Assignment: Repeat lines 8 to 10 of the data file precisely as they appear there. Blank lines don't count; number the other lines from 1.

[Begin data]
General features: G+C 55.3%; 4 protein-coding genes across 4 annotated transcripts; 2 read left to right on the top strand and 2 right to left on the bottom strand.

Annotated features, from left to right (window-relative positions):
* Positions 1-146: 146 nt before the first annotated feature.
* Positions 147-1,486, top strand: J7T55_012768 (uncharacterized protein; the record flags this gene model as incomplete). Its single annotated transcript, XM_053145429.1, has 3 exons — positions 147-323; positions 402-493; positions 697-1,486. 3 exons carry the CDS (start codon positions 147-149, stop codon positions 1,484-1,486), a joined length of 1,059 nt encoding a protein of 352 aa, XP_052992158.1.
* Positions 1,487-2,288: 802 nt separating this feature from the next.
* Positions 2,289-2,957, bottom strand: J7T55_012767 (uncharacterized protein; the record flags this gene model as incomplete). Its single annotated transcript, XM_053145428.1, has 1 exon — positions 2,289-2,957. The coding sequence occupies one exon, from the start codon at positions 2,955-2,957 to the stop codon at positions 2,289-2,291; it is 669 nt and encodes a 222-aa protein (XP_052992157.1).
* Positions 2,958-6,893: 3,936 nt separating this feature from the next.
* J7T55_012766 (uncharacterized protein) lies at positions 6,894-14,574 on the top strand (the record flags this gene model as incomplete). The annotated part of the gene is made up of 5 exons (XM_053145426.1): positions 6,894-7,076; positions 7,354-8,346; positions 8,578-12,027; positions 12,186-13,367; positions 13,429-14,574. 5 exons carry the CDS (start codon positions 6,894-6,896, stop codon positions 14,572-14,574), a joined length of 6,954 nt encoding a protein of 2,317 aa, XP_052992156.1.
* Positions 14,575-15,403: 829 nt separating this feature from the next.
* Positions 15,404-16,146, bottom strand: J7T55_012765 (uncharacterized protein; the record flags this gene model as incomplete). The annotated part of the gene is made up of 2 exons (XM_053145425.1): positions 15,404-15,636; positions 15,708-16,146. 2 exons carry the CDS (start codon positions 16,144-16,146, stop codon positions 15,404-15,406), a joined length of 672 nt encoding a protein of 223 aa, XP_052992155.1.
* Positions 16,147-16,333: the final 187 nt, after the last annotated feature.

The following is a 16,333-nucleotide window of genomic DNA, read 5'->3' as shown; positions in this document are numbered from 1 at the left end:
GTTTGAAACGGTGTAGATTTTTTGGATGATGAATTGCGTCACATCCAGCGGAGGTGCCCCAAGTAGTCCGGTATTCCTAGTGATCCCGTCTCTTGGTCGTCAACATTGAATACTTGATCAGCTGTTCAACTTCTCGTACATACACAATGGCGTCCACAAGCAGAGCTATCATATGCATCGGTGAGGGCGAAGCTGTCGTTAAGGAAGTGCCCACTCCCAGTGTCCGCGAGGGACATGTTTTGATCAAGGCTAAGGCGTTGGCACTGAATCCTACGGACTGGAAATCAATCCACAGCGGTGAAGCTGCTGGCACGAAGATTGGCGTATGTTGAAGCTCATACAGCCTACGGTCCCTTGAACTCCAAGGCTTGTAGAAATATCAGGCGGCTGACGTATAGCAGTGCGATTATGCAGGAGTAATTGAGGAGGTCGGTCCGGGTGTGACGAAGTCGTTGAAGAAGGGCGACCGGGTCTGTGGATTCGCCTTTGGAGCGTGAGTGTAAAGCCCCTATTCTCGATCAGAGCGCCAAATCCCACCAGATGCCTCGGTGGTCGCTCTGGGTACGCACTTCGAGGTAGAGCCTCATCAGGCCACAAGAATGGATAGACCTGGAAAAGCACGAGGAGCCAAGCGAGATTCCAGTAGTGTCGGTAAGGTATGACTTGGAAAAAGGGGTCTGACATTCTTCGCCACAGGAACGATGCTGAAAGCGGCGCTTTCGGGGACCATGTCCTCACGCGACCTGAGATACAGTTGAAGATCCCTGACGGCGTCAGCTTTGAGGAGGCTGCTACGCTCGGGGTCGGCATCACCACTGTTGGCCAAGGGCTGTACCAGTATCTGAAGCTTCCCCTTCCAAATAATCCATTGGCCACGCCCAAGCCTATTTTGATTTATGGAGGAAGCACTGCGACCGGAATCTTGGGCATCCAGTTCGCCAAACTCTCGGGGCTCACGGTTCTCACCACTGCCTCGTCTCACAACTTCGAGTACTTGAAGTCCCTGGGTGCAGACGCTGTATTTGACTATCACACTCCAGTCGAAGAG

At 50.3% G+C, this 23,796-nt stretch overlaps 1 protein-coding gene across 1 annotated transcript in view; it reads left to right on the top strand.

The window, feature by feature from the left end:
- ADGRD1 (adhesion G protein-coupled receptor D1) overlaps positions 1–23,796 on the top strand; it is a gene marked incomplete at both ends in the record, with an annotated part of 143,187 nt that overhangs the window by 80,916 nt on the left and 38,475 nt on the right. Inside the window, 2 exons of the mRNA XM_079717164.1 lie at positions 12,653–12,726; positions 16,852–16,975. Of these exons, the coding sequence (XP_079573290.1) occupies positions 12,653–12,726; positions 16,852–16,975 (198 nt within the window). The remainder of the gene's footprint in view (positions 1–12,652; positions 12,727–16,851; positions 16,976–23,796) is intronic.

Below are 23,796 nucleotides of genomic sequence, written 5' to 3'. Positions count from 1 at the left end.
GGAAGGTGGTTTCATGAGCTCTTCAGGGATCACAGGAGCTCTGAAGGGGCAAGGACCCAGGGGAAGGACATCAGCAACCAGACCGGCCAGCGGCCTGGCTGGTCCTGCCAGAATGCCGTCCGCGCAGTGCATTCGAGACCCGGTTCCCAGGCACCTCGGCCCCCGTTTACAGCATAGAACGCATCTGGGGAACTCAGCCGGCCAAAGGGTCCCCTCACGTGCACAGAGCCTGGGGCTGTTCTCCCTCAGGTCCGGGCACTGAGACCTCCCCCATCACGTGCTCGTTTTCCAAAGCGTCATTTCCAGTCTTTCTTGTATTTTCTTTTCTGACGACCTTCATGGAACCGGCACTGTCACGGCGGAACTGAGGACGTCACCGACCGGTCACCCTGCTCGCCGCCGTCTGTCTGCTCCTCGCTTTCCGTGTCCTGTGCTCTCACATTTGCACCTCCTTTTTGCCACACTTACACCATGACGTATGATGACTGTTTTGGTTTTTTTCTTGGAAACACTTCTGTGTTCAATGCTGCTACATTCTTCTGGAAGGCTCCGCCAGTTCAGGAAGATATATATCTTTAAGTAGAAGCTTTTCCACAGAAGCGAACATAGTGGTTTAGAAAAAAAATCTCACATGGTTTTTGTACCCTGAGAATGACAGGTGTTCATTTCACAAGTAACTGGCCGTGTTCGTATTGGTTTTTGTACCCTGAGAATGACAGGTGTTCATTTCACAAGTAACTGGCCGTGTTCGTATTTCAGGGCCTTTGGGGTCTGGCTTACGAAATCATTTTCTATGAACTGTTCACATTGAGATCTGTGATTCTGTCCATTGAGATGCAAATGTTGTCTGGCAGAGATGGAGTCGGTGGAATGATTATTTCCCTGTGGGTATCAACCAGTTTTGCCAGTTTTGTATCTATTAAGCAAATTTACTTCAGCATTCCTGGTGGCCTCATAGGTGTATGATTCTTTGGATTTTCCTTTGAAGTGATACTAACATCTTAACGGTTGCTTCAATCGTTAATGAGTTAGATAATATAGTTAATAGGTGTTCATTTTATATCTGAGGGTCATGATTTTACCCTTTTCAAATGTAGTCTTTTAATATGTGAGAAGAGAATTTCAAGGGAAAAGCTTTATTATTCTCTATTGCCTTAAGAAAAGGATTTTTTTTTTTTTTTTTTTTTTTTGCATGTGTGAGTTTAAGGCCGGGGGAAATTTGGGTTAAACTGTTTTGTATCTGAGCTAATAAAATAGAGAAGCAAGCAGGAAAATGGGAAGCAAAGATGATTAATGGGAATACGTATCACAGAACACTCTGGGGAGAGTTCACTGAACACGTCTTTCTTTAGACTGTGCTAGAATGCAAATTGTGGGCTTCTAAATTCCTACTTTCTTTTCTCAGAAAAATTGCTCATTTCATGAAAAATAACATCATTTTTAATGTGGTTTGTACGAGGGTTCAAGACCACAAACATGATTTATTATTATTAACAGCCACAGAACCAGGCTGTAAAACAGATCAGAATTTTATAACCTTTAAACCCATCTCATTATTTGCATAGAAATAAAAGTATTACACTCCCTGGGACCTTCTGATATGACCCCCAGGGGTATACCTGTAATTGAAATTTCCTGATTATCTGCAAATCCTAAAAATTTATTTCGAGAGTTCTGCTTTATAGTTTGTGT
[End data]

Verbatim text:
* J7T55_012766 (uncharacterized protein) lies at positions 6,894-14,574 on the top strand (the record flags this gene model as incomplete). The annotated part of the gene is made up of 5 exons (XM_053145426.1): positions 6,894-7,076; positions 7,354-8,346; positions 8,578-12,027; positions 12,186-13,367; positions 13,429-14,574. 5 exons carry the CDS (start codon positions 6,894-6,896, stop codon positions 14,572-14,574), a joined length of 6,954 nt encoding a protein of 2,317 aa, XP_052992156.1.
* Positions 14,575-15,403: 829 nt separating this feature from the next.
* Positions 15,404-16,146, bottom strand: J7T55_012765 (uncharacterized protein; the record flags this gene model as incomplete). The annotated part of the gene is made up of 2 exons (XM_053145425.1): positions 15,404-15,636; positions 15,708-16,146. 2 exons carry the CDS (start codon positions 16,144-16,146, stop codon positions 15,404-15,406), a joined length of 672 nt encoding a protein of 223 aa, XP_052992155.1.